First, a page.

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  BFG, The The Trouble With GiantsBuy this film here.
Year: 1989
Director: Brian Cosgrove
Stars: David Jason, Amanda Root, Angela Thorne, Ballard Berkeley, Michael Knowles, Don Henderson, Mollie Sugden, Frank Thornton, Myfanwy Talog, Jimmy Hibbert
Genre: Animated, Fantasy, Adventure
Rating:  6 (from 1 vote)
Review: One night, little Sophie (voiced by Amanda Root) woke up in the dorm of the girls' orphanage she stayed in because she saw an owl land outside. As she went over to the window, pausing to slip on her shoes, the governess Miss Clonkers heard the floorboards creak and she yelled at Sophie to get back into bed, but the child was intrigued, tiptoeing over to see what had spooked the bird. She couldn't make it out at first, but the more she looked the more she made out the form of a huge cloaked figure standing in the street - and it was getting closer.

Roald Dahl may have been one of the most famous children's authors to ever put pen to paper, but when it came to making films of his work, he was notoriously unhappy with them, Willy Wonka and the Chocolate Factory coming in for particular ire. With the Cosgrove Hall version of his novel The BFG on the other hand, he was delighted at what the celebrated British animation studio had created, and after its debut on television as a Christmas Day treat it became a favourite of many, with home taped videos of the broadcast the ideal sort of thing to keep the kiddies quiet for ninety minutes.

Looking back on it, it may not be utterly definitive as a rendition of Dahl's vivid imagery, as the illustrations of Quentin Blake were hard to shake as what the author's stories were truly meant to look like, but given that some differences were inevitable from page to screen, director Brian Cosgrove was fairly faithful to Blake's realisations without being exact copies. The demands of the different media were part of the reason for that, but it was evident they had a bit more money to spend here than what they had on the average episode of Dangermouse, while remaining recognisably of the legendary studio's canon, with its deceptively simple appeal to all ages, though The BFG was pitched more exclusively younger.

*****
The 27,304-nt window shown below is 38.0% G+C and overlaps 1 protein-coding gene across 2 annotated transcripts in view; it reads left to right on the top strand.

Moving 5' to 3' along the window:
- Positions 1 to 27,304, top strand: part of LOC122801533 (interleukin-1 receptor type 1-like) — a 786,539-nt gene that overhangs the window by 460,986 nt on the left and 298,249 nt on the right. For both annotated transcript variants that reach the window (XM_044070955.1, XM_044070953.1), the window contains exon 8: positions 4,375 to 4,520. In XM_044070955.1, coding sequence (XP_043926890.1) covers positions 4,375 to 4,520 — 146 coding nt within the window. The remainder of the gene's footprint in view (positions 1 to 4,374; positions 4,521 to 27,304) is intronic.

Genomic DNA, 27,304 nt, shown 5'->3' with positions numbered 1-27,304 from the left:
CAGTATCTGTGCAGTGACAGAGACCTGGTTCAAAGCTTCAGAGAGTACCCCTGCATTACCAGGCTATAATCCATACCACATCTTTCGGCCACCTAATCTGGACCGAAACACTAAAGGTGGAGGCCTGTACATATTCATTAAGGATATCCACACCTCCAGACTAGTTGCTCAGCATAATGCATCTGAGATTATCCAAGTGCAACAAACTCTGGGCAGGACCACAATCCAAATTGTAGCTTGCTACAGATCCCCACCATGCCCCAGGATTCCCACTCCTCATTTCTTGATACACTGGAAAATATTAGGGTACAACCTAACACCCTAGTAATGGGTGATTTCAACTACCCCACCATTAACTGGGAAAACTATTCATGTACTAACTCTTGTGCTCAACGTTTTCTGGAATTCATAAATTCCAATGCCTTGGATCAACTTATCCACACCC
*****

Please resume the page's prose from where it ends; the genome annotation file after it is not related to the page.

What happens to Sophie (a character based, as is now well-known, on Sophie Dahl, Roald's granddaughter) is that she is spirited away by the giant of the title to his land in the clouds which he shares with nine other decidedly mean (and bigger) ogres. The BFG is essentially the kindly father figure the girl always wanted, and as it's been established the orphanage is not the place where she's happiest, this magical new friend is her perfect companion, though there's a way she can help him as well, as the rest of the plot unfolds to tell us. As he's bullied by the other, bigger, uglier giants, he really needs to get even, and furthermore the ogres are eating children out of their beds in the middle of the night.

So something must be done, and Sophie thinks she knows who can help: Queen Elizabeth II (Angela Thorne), leading to a visit which curiously parallels the break in to the Queen's bedroom by Michael Fagan the same year the book was published. Sophie gets more out of Her Majesty than he did, however, and they draw up a plan to foil the evil giants once and for all. The film is best in its more fantastical sequences, where Sophie and The BFG float around a dreamscape collecting reveries to bring to the sleeping children - and the odd nightmare as well, useful for the denouement. Still, that oddly remote mood to the style works against the cosiness aimed for, and it could have been if they played up the grotesquerie, rather than the quaintness, of the source they might have hit on a more successful tone. That said, if you're little then it won't make much difference: you'll be scared by the ogres and find the friendship between The BFG and Sophie as enchanting as intended. Music by Keith Hopwood and Malcolm Rowe (which includes two songs, one comic based on farting, one a ballad not based on farting).

[The Fremantle Blu-ray of The BFG looks as good as it ever did, possibly better, and has an interview with Cosgrove and short features on songs and the restoration as extras.]
Reviewer: Graeme Clark


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